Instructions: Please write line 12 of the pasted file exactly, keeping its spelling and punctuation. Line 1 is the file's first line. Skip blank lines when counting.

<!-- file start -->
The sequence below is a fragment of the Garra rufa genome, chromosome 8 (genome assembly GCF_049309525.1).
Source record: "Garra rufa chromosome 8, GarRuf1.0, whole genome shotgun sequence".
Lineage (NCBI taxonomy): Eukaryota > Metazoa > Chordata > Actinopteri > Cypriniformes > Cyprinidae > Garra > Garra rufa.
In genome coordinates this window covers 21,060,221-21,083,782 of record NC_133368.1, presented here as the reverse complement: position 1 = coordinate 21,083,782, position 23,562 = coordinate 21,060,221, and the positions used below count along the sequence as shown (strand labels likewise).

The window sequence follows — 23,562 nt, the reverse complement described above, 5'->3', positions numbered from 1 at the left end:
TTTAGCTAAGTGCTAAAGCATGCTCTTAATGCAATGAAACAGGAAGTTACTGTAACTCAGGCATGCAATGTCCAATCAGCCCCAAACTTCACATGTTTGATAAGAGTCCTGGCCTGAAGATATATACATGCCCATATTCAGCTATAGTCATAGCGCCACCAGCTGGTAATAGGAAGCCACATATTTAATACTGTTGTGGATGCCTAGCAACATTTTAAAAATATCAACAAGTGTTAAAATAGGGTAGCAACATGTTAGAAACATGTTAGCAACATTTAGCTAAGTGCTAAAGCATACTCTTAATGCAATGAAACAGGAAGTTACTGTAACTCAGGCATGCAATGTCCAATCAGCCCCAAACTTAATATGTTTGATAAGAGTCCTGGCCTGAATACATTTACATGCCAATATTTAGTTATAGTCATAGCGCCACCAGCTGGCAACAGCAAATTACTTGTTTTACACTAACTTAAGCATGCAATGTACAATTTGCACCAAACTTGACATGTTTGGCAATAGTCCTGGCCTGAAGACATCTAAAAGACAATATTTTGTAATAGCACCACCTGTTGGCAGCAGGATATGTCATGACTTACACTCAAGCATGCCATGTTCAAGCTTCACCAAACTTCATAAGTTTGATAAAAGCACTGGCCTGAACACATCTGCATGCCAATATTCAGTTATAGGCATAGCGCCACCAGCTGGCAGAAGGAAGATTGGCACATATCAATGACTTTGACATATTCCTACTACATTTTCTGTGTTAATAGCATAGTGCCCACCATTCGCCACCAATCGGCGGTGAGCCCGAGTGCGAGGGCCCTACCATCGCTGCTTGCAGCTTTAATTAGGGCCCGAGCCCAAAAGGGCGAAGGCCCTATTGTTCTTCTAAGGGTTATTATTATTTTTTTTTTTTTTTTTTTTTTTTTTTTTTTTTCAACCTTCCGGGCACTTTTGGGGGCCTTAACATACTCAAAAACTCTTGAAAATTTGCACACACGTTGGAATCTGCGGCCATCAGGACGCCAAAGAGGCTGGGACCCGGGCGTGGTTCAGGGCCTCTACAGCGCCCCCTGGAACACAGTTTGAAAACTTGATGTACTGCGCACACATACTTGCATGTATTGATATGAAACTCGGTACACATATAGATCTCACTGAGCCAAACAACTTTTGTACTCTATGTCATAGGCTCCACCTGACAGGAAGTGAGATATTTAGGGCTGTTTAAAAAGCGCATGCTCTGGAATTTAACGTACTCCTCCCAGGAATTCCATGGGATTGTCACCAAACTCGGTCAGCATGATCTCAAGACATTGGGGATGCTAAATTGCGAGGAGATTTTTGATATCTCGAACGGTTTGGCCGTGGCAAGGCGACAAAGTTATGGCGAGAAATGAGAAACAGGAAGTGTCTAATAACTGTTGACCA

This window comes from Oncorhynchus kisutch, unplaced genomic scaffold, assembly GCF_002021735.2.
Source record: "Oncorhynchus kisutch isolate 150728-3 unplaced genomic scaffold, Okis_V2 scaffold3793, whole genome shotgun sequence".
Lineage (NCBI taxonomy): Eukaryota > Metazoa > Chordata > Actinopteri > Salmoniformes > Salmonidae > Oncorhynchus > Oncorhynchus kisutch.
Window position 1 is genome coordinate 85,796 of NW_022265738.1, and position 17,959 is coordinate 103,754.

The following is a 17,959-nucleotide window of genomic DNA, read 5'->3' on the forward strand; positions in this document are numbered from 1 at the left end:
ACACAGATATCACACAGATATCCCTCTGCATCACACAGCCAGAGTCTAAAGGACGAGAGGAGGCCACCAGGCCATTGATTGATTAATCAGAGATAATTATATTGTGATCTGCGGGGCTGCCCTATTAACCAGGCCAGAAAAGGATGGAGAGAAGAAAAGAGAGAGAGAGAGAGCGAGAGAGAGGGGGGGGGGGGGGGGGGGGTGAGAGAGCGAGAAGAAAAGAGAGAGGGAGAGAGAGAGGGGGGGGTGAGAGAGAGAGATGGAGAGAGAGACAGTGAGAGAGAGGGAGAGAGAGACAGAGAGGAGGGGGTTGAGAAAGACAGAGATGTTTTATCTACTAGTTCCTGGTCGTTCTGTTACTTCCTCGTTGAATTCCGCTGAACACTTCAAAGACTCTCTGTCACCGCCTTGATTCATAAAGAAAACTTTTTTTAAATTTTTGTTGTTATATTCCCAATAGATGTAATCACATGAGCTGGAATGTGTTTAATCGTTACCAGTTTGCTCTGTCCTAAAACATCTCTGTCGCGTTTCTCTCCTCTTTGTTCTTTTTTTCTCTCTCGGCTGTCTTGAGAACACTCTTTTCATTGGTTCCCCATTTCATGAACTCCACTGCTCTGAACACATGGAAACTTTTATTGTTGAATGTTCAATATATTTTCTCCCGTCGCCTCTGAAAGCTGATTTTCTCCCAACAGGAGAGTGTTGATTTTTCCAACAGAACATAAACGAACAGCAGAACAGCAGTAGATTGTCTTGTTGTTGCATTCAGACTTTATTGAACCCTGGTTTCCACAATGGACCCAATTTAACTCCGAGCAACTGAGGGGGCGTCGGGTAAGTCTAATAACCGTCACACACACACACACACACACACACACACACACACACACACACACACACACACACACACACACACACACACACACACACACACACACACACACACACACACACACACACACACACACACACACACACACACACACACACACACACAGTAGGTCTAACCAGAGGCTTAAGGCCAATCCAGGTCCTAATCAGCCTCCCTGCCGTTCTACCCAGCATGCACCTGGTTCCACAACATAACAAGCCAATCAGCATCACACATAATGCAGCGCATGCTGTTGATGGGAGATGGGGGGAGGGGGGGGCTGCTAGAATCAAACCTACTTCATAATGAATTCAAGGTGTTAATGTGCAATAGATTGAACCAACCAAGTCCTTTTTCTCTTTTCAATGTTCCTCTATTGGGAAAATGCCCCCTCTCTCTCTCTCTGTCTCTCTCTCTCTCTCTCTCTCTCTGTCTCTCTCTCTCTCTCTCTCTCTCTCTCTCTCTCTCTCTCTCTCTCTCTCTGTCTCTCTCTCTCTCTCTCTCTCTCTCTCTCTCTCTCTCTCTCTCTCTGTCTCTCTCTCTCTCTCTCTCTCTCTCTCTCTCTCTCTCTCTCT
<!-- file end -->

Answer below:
ACACAGATATCACACAGATATCCCTCTGCATCACACAGCCAGAGTCTAAAGGACGAGAGGAGGCCACCAGGCCATTGATTGATTAATCAGAGATAATTATATTGTGATCTGCGGGGCTGCCCTATTAACCAGGCCAGAAAAGGATGGAGAGAAGAAAAGAGAGAGAGAGAGAGCGAGAGAGAGGGGGGGGGGGGGGGGGGGGTGAGAGAGCGAGAAGAAAAGAGAGAGGGAGAGAGAGAGGGGGGGGTGAGAGAGAGAGATGGAGAGAGAGACAGTGAGAGAGAGGGAGAGAGAGACAGAGAGGAGGGGGTTGAGAAAGACAGAGATGTTTTATCTACTAGTTCCTGGTCGTTCTGTTACTTCCTCGTTGAATTCCGCTGAACACTTCAAAGACTCTCTGTCACCGCCTTGATTCATAAAGAAAACTTTTTTTAAATTTTTGTTGTTATATTCCCAATAGATGTAATCACATGAGCTGGAATGTGTTTAATCGTTACCAGTTTGCTCTGTCCTAAAACATCTCTGTCGCGTTTCTCTCCTCTTTGTTCTTTTTTTCTCTCTCGGCTGTCTTGAGAACACTCTTTTCATTGGTTCCCCATTTCATGAACTCCACTGCTCTGAACACATGGAAACTTTTATTGTTGAATGTTCAATATATTTTCTCCCGTCGCCTCTGAAAGCTGATTTTCTCCCAACAGGAGAGTGTTGATTTTTCCAACAGAACATAAACGAACAGCAGAACAGCAGTAGATTGTCTTGTTGTTGCATTCAGACTTTATTGAACCCTGGTTTCCACAATGGACCCAATTTAACTCCGAGCAACTGAGGGGGCGTCGGGTAAGTCTAATAACCGTCACACACACACACACACACACACACACACACACACACACACACACACACACACACACACACACACACACACACACACACACACACACACACACACACACACACACACACACACACACACACACACACACACACACACACACACACAGTAGGTCTAACCAGAGGCTTAAGGCCAATCCAGGTCCTAATCAGCCTCCCTGCCGTTCTACCCAGCATGCACCTGGTTCCACAACATAACAAGCCAATCAGCATCACACATAATGCAGCGCATGCTGTTGATGGGAGATGGGGGGAGGGGGGGGCTGCTAGAATCAAACCTACTTCATAATGAATTCAAGGTGTTAATGTGCAATAGATTGAACCAACCAAGTCCTTTTTCTCTTTTCAATGTTCCTCTATTGGGAAAATGCCCCCTCTCTCTCTCTCTGTCTCTCTCTCTCTCTCTCTCTCTCTGTCTCTCTCTCTCTCTCTCTCTCTCTCTCTCTCTCTCTCTCTCTCTCTCTCTGTCTCTCTCTCTCTCTCTCTCTCTCTCTCTCTCTCTCTCTCTCTCTCTGTCTCTCTCTCTCTCTCTCTCTCTCTCTCTCTCTCTCTCTCTCT